Thursday, February 27, 2014

Art Journal Thursdays: The Tension of Spring

I am in the minority; I really like winter. It is quiet and peaceful. The trees are bare and the winter sun’s light is diffused (see my earlier "winter art" post here). Winter is books and coffee by the fire, long Sunday afternoons with football games and stew and seeing your breath as you walk through the snow. But this particular winter has seemed long.

So, I am starting to be anxious for spring. I can glimpse that the season of renewal is coming. There is a smattering of days where the fireplace is empty, the sky is blue and the bulbs are pushing through the ground. The transition between the quiet, bleak beauty of winter and the emergence of color is the inspiration for this week’s art journal page.

The ephemera in the background is a torn piece of scrapbooking paper with gesso and think acrylic paint over it.

You can see the words of the ephemera through the image transfer.

For me texture is critical to any piece of art. So I laid down a layer of ephemera in varying shades of off-white. To unify the background I applied a generous layer of gesso. I didn’t want to cover up the ephemera so I took a great deal of it off with a baby wipe. I found the landscape and flower images in my stack of laser copies and glued the landscape to the page while I transferred the flower image onto the page.

I added a wash of ivory to this laser copy to cut down the black and white contrast.

I randomly applied a wash of a grayish-buff color to the page. Then, using a thin wash of a spruce color, I panted the hills in the window image and extended that onto the page to really incorporate it into the overall piece. Green was then applied around the flower to encourage the eye to move down.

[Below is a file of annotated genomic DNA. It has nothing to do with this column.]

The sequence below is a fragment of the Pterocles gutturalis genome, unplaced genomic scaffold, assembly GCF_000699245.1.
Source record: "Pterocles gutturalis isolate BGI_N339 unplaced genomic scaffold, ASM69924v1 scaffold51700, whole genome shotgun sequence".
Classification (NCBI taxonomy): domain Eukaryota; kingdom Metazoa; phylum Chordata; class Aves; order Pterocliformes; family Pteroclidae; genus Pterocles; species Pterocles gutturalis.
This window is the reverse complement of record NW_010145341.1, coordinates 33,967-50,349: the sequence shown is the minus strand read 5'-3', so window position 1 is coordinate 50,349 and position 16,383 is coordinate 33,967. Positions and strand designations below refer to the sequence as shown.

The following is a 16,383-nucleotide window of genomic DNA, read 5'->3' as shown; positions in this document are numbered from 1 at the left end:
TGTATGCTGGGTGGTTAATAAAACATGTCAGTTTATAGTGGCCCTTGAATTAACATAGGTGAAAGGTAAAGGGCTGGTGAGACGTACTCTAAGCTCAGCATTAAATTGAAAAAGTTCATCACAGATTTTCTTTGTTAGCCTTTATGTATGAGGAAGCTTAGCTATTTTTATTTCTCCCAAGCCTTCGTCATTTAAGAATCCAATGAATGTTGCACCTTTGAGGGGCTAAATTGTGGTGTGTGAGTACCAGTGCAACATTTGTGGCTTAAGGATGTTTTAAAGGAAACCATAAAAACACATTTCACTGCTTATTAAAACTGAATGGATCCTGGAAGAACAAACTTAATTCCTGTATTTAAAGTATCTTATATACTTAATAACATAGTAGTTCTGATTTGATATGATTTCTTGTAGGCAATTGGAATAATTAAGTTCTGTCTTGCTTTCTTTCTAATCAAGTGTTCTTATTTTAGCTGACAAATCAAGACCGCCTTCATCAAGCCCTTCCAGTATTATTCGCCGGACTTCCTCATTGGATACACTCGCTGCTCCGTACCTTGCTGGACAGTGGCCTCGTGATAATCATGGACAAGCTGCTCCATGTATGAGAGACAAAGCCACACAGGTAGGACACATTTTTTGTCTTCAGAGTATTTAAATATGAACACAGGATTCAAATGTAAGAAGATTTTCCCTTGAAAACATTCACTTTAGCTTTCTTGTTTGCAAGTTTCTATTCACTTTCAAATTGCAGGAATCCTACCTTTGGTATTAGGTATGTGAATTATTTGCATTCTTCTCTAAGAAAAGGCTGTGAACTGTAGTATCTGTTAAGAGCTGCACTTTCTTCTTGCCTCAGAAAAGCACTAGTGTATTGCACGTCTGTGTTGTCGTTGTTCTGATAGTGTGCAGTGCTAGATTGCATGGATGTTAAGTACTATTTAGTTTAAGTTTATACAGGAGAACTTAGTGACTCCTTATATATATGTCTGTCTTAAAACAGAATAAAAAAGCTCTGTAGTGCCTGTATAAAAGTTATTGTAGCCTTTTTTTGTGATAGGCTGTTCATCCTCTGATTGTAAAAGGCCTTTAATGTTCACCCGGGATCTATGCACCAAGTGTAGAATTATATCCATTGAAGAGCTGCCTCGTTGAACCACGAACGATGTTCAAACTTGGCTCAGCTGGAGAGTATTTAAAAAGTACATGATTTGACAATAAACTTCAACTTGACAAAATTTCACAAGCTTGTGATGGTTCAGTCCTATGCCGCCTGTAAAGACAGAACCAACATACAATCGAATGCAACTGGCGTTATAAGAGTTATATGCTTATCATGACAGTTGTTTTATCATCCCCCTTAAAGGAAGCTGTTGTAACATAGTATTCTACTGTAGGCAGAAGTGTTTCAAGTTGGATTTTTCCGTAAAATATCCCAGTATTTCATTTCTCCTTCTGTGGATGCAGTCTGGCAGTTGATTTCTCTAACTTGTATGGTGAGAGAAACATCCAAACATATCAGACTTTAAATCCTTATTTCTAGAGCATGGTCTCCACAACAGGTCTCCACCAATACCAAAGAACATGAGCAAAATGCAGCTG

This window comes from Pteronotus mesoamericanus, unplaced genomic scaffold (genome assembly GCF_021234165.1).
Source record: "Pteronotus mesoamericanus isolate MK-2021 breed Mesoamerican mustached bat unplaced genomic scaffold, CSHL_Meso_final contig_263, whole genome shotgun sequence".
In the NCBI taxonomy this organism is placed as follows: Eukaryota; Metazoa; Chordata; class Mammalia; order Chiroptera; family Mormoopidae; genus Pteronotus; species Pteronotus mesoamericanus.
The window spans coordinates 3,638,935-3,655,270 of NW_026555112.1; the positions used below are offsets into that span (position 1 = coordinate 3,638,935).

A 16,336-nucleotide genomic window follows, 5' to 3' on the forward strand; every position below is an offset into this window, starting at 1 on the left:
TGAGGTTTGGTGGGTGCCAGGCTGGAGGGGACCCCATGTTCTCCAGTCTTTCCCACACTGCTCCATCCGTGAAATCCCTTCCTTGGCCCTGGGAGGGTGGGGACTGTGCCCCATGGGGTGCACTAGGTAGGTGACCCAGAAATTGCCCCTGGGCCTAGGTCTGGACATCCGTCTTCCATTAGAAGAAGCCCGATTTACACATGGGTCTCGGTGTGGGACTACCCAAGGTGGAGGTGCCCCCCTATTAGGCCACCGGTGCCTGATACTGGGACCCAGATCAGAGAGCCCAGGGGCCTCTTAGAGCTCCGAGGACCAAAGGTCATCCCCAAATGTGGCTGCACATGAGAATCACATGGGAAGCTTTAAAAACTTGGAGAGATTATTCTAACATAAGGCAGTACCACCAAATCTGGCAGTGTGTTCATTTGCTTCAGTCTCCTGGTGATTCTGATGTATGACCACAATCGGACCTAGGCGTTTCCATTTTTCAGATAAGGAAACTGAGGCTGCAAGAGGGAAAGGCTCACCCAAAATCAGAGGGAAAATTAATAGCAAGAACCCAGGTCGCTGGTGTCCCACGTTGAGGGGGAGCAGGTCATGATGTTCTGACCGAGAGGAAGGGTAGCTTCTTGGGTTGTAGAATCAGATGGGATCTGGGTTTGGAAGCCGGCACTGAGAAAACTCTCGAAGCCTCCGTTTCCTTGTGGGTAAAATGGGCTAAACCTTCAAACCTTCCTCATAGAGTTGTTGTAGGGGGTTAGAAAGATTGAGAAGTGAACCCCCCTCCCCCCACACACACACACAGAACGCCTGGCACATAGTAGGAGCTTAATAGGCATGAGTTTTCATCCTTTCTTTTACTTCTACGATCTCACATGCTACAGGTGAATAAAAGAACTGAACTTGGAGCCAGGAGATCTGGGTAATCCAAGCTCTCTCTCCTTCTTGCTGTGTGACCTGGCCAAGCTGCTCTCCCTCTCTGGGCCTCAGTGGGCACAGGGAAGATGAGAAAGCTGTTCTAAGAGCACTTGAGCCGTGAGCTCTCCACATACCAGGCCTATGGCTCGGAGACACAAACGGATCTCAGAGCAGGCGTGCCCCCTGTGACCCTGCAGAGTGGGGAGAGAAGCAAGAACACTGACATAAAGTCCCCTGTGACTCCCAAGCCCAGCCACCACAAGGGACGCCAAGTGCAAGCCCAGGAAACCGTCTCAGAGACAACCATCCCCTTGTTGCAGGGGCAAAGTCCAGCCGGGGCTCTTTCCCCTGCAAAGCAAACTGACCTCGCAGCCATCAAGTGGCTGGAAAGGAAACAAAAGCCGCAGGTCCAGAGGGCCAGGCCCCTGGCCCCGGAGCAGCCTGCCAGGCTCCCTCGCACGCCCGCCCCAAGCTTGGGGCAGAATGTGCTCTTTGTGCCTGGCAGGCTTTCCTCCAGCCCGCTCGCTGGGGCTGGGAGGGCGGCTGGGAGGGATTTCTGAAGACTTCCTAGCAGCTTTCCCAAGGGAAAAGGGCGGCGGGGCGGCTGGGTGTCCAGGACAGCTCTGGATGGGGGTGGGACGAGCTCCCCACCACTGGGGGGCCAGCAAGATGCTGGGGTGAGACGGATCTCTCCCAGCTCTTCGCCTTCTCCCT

I created the lettering using a set of script stickers as a guide.

I used a thinned dark teal paint to write the quote. Thinning the teal a little more, I added it around the page in order to create a balance of color.

This is the time of the year is when the stark, monochromatic nature of winter begins to give way to the lush colors of renewed nature. I hope that this page captured that tension of the season and the tension of anticipation in my heart.

Thursday, February 20, 2014

Art Journal Thursday: Uncertainty

A couple of weeks ago, my husband and I made the decision to move back home. It was a difficult decision because there are so many unanswered questions.

So there has been a lot of stuff swirling around my head. Is this the right thing to do? Should we stay here and stick it out? Is this the path that God wants us to take? There aren't any quick or bright, shining answers. There is just hope, faith, and inspiration for this week’s journal page.

I found this number and decided to use it since it was my age. I had other numbers in the collage, but they didn't make the cut.

I gessoed the underlying page and then added some dress pattern tissue to add texture. I started an image transfer but too much of the toner came off, so I added a thin layer of gesso. I decided to keep it because it felt like the hidden piece of me that is actively living with the uncertainty. I added another, smaller version of the transfer in the lower corner. This is the “me” that is on the outside.

Using my own portrait feels like a big risk, but makes the page so much more personal. 

I thinned midnight blue and black acrylic paint and applied them around the page randomly. When I took a step back, I realized that there were compartments. (Maybe this is the state of my thoughts…Am I compartmentalizing?)

The tissue paper create crooks and crannies for the thinned paint to pool in.

I layered the thin paint over and over; sometimes on top of the same color, sometimes overlapping. I then applied a thin layer of gesso to incorporate the layers. I created writing space by applying full strength gesso on the page.

I used a Pitt brush pen to write; if you make a mistake, just take a little rubbing alcohol to remove it and let it dry.

The writing forced me to stop the swirling and really focus on the questions and fears I have. It yielded no answers, but the swirling has slowed down from gale force to a gentle breeze.

How has art journaling helped you articulate your thoughts and fears?

Thursday, February 13, 2014

Art Journal Thursday: Exploring Shame